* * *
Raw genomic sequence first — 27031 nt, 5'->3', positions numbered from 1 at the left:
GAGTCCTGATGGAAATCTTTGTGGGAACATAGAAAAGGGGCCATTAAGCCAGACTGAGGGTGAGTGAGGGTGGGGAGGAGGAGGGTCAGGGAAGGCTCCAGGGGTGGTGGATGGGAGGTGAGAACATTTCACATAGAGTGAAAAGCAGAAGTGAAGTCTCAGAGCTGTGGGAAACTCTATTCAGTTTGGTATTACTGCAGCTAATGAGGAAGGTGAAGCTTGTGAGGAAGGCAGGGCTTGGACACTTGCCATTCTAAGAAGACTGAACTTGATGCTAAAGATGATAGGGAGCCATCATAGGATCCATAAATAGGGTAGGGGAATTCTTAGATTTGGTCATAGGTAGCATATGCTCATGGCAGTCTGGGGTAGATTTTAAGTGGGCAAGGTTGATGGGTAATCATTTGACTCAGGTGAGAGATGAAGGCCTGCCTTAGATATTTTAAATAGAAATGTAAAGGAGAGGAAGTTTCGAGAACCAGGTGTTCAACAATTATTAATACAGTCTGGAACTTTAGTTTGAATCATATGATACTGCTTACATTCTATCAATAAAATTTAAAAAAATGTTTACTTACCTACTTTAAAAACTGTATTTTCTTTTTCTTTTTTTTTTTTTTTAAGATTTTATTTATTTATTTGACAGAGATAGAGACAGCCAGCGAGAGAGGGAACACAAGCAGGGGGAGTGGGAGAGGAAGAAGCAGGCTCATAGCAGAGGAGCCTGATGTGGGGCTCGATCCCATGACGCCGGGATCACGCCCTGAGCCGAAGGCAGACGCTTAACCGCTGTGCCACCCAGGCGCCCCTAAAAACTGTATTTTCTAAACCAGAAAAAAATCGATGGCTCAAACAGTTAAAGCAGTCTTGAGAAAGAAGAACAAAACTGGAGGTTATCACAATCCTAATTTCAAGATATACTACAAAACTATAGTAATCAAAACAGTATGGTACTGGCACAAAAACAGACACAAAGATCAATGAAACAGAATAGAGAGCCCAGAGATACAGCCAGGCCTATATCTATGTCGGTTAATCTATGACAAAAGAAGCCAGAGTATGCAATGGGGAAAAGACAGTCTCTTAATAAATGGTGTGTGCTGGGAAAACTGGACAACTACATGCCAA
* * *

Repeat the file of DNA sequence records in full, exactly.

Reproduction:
Raw genomic sequence first — 27031 nt, 5'->3', positions numbered from 1 at the left:
GAGTCCTGATGGAAATCTTTGTGGGAACATAGAAAAGGGGCCATTAAGCCAGACTGAGGGTGAGTGAGGGTGGGGAGGAGGAGGGTCAGGGAAGGCTCCAGGGGTGGTGGATGGGAGGTGAGAACATTTCACATAGAGTGAAAAGCAGAAGTGAAGTCTCAGAGCTGTGGGAAACTCTATTCAGTTTGGTATTACTGCAGCTAATGAGGAAGGTGAAGCTTGTGAGGAAGGCAGGGCTTGGACACTTGCCATTCTAAGAAGACTGAACTTGATGCTAAAGATGATAGGGAGCCATCATAGGATCCATAAATAGGGTAGGGGAATTCTTAGATTTGGTCATAGGTAGCATATGCTCATGGCAGTCTGGGGTAGATTTTAAGTGGGCAAGGTTGATGGGTAATCATTTGACTCAGGTGAGAGATGAAGGCCTGCCTTAGATATTTTAAATAGAAATGTAAAGGAGAGGAAGTTTCGAGAACCAGGTGTTCAACAATTATTAATACAGTCTGGAACTTTAGTTTGAATCATATGATACTGCTTACATTCTATCAATAAAATTTAAAAAAATGTTTACTTACCTACTTTAAAAACTGTATTTTCTTTTTCTTTTTTTTTTTTTTTAAGATTTTATTTATTTATTTGACAGAGATAGAGACAGCCAGCGAGAGAGGGAACACAAGCAGGGGGAGTGGGAGAGGAAGAAGCAGGCTCATAGCAGAGGAGCCTGATGTGGGGCTCGATCCCATGACGCCGGGATCACGCCCTGAGCCGAAGGCAGACGCTTAACCGCTGTGCCACCCAGGCGCCCCTAAAAACTGTATTTTCTAAACCAGAAAAAAATCGATGGCTCAAACAGTTAAAGCAGTCTTGAGAAAGAAGAACAAAACTGGAGGTTATCACAATCCTAATTTCAAGATATACTACAAAACTATAGTAATCAAAACAGTATGGTACTGGCACAAAAACAGACACAAAGATCAATGAAACAGAATAGAGAGCCCAGAGATACAGCCAGGCCTATATCTATGTCGGTTAATCTATGACAAAAGAAGCCAGAGTATGCAATGGGGAAAAGACAGTCTCTTAATAAATGGTGTGTGCTGGGAAAACTGGACAACTACATGCCAA